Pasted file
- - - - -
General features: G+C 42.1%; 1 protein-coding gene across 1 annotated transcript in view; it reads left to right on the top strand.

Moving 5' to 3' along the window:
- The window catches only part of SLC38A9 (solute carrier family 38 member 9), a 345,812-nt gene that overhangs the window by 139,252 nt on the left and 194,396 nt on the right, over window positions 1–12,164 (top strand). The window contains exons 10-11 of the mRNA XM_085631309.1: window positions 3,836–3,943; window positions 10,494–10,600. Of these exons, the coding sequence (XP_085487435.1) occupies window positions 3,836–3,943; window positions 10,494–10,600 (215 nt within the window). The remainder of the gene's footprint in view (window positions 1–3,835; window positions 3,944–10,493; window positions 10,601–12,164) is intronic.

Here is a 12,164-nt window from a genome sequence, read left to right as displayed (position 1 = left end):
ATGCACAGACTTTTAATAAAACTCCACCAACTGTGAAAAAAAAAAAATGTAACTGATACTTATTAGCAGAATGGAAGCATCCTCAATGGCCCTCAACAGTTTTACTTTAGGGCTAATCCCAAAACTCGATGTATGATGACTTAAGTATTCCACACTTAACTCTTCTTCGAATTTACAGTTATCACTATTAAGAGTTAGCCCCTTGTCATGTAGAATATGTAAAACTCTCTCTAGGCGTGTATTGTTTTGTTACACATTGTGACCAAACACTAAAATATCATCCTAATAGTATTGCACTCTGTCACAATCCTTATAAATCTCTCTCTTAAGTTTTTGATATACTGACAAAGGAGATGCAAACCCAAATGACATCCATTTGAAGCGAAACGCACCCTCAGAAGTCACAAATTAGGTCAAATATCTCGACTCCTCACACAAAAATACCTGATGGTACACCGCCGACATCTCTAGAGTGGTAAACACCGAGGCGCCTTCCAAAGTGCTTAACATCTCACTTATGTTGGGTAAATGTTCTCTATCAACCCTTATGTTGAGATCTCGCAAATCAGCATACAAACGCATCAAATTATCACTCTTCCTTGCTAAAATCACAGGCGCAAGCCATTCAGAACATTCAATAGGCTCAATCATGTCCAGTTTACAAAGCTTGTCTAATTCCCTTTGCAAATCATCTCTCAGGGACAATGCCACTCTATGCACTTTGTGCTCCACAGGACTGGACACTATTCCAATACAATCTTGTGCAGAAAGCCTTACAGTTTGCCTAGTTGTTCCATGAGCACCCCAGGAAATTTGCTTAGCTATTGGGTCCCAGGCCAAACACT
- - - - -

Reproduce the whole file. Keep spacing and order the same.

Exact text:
General features: G+C 42.1%; 1 protein-coding gene across 1 annotated transcript in view; it reads left to right on the top strand.

Moving 5' to 3' along the window:
- The window catches only part of SLC38A9 (solute carrier family 38 member 9), a 345,812-nt gene that overhangs the window by 139,252 nt on the left and 194,396 nt on the right, over window positions 1–12,164 (top strand). The window contains exons 10-11 of the mRNA XM_085631309.1: window positions 3,836–3,943; window positions 10,494–10,600. Of these exons, the coding sequence (XP_085487435.1) occupies window positions 3,836–3,943; window positions 10,494–10,600 (215 nt within the window). The remainder of the gene's footprint in view (window positions 1–3,835; window positions 3,944–10,493; window positions 10,601–12,164) is intronic.

Here is a 12,164-nt window from a genome sequence, read left to right as displayed (position 1 = left end):
ATGCACAGACTTTTAATAAAACTCCACCAACTGTGAAAAAAAAAAAATGTAACTGATACTTATTAGCAGAATGGAAGCATCCTCAATGGCCCTCAACAGTTTTACTTTAGGGCTAATCCCAAAACTCGATGTATGATGACTTAAGTATTCCACACTTAACTCTTCTTCGAATTTACAGTTATCACTATTAAGAGTTAGCCCCTTGTCATGTAGAATATGTAAAACTCTCTCTAGGCGTGTATTGTTTTGTTACACATTGTGACCAAACACTAAAATATCATCCTAATAGTATTGCACTCTGTCACAATCCTTATAAATCTCTCTCTTAAGTTTTTGATATACTGACAAAGGAGATGCAAACCCAAATGACATCCATTTGAAGCGAAACGCACCCTCAGAAGTCACAAATTAGGTCAAATATCTCGACTCCTCACACAAAAATACCTGATGGTACACCGCCGACATCTCTAGAGTGGTAAACACCGAGGCGCCTTCCAAAGTGCTTAACATCTCACTTATGTTGGGTAAATGTTCTCTATCAACCCTTATGTTGAGATCTCGCAAATCAGCATACAAACGCATCAAATTATCACTCTTCCTTGCTAAAATCACAGGCGCAAGCCATTCAGAACATTCAATAGGCTCAATCATGTCCAGTTTACAAAGCTTGTCTAATTCCCTTTGCAAATCATCTCTCAGGGACAATGCCACTCTATGCACTTTGTGCTCCACAGGACTGGACACTATTCCAATACAATCTTGTGCAGAAAGCCTTACAGTTTGCCTAGTTGTTCCATGAGCACCCCAGGAAATTTGCTTAGCTATTGGGTCCCAGGCCAAACACT